EDITORIAL

DREAM A NEW DREAM, MR. DRAPEAU

April 1 1969
EDITORIAL

DREAM A NEW DREAM, MR. DRAPEAU

April 1 1969

DREAM A NEW DREAM, MR. DRAPEAU

EDITORIAL

MAN AND HIS WORLD has been reprieved. It might have been better had it died. It is devoutly to be hoped that Mayor Drapeau is not going to insist year after tattered year that his cherished brainchild be propped up and perpetuated until it is akin to Toronto’s tacky CNE.

Expo’s problem is that it is suffering from aftermath. In 1967 everything was going for it; Centennial’s heightened nationalism, thronging crowds, breathtaking excellence and unprecedented publicity. But all that is gone, and gone beyond recall. Attendance last year was less than one quarter of 1967’s 50 million and there are few reasons, apart from that special brand of Drapeau optimism, to believe 1969 will reach that figure.

Beyond its economic usefulness as a tourist attraction it is difficult to see any reason for perpetuating Man and His World as an exhibition.

With respect, Mayor Drapeau, why flog a tired concept? Why perpetuate a pale reflection of the greatness that was Expo? Why use a site with the greatest recreational potential of any North American city for relatively passive spectator-gawking? Let Montreal, which led the world in imagination with Expo, lead again by building the greatest citizens’ centre in history.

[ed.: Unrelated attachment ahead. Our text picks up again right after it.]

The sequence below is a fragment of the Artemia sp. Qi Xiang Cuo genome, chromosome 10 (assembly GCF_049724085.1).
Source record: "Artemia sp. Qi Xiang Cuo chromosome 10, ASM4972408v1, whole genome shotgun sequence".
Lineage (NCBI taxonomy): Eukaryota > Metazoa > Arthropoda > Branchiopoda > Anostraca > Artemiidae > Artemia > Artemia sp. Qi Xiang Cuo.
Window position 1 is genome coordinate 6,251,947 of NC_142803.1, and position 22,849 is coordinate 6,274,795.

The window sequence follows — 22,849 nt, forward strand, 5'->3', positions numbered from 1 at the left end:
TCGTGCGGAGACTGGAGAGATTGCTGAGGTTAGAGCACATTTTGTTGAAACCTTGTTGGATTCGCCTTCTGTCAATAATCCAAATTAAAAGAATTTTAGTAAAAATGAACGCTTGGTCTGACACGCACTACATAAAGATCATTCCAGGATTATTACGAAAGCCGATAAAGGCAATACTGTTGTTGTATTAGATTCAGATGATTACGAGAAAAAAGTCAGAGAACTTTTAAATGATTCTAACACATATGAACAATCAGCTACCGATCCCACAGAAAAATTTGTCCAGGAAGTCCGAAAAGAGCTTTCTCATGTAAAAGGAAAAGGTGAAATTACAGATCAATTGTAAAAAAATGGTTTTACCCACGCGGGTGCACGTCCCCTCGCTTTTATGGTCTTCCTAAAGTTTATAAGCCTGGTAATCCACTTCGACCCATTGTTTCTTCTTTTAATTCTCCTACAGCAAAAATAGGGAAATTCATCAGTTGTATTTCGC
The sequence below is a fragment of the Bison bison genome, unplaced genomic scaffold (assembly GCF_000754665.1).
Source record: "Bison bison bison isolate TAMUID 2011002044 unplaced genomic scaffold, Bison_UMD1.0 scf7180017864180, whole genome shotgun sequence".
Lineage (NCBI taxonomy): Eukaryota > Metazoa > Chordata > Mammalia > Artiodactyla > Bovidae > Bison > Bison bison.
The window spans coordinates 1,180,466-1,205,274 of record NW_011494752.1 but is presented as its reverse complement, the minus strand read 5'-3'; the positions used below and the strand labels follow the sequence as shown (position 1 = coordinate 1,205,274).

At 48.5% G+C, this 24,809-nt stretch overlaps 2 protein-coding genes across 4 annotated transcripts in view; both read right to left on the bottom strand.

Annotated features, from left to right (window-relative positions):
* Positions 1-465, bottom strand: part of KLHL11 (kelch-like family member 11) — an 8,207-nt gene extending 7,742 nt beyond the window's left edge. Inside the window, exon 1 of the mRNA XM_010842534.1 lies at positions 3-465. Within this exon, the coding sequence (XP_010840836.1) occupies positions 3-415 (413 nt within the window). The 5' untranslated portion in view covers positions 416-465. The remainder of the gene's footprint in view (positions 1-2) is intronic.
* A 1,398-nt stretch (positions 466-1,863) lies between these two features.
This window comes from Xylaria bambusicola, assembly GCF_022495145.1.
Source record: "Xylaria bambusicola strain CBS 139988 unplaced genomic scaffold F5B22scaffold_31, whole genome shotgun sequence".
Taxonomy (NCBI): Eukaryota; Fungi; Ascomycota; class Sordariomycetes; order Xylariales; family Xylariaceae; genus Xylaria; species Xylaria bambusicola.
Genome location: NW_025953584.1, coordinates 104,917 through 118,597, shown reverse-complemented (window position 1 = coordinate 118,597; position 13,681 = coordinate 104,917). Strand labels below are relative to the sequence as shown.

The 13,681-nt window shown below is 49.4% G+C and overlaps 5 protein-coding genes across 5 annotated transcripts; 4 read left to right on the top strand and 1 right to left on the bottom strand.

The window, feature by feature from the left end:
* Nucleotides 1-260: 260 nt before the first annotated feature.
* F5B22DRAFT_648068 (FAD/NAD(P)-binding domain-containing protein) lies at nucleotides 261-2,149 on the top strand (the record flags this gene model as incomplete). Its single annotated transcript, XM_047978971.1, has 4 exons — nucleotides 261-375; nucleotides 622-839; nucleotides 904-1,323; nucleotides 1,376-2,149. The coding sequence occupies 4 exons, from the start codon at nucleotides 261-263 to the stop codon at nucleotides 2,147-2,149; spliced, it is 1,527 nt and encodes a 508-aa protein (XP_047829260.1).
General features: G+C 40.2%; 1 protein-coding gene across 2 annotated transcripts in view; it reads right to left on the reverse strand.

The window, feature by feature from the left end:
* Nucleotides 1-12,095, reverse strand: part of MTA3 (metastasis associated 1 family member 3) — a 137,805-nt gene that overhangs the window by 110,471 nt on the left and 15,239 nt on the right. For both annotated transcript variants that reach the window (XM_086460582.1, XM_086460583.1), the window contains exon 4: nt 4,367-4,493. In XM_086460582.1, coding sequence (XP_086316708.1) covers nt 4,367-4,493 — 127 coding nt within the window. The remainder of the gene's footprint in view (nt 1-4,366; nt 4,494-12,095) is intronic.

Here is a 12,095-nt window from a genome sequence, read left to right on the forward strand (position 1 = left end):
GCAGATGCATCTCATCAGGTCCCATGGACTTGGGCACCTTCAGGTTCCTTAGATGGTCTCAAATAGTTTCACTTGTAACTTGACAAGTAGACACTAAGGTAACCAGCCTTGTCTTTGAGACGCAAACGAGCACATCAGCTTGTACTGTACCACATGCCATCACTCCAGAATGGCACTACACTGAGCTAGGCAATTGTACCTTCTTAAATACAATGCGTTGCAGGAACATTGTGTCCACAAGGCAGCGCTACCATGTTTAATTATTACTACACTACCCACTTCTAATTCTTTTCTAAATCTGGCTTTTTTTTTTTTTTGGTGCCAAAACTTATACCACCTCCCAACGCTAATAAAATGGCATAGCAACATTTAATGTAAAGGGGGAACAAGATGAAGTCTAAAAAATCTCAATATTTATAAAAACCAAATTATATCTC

A proposal: turn the magnificent Expo site into a permanent recreation centre. Construct a massive swimming pool on the scale of Moscow’s. Build a few dozen tennis courts. Create the most extensive marina in the world. Lay out basketball courts, baseball diamonds, football fields, hiking trails. For winter, construct hockey cushions, snowmobile trails, a skiing area.

Adapt one of the permanent buildings for use as a giant teen centre, another for square dancing. Set up arts and crafts and drama locales. And keep La Ronde for amusement.

The location is perfection. The Metro makes it all accessible to Montrealers for a subway fare. Consider what it would do to stimulate new friendships and how it would combat the normal impersonality of relationships in a big city.

Stop trying to duplicate that first splendid rapture, Mr. Drapeau. Dream another dream.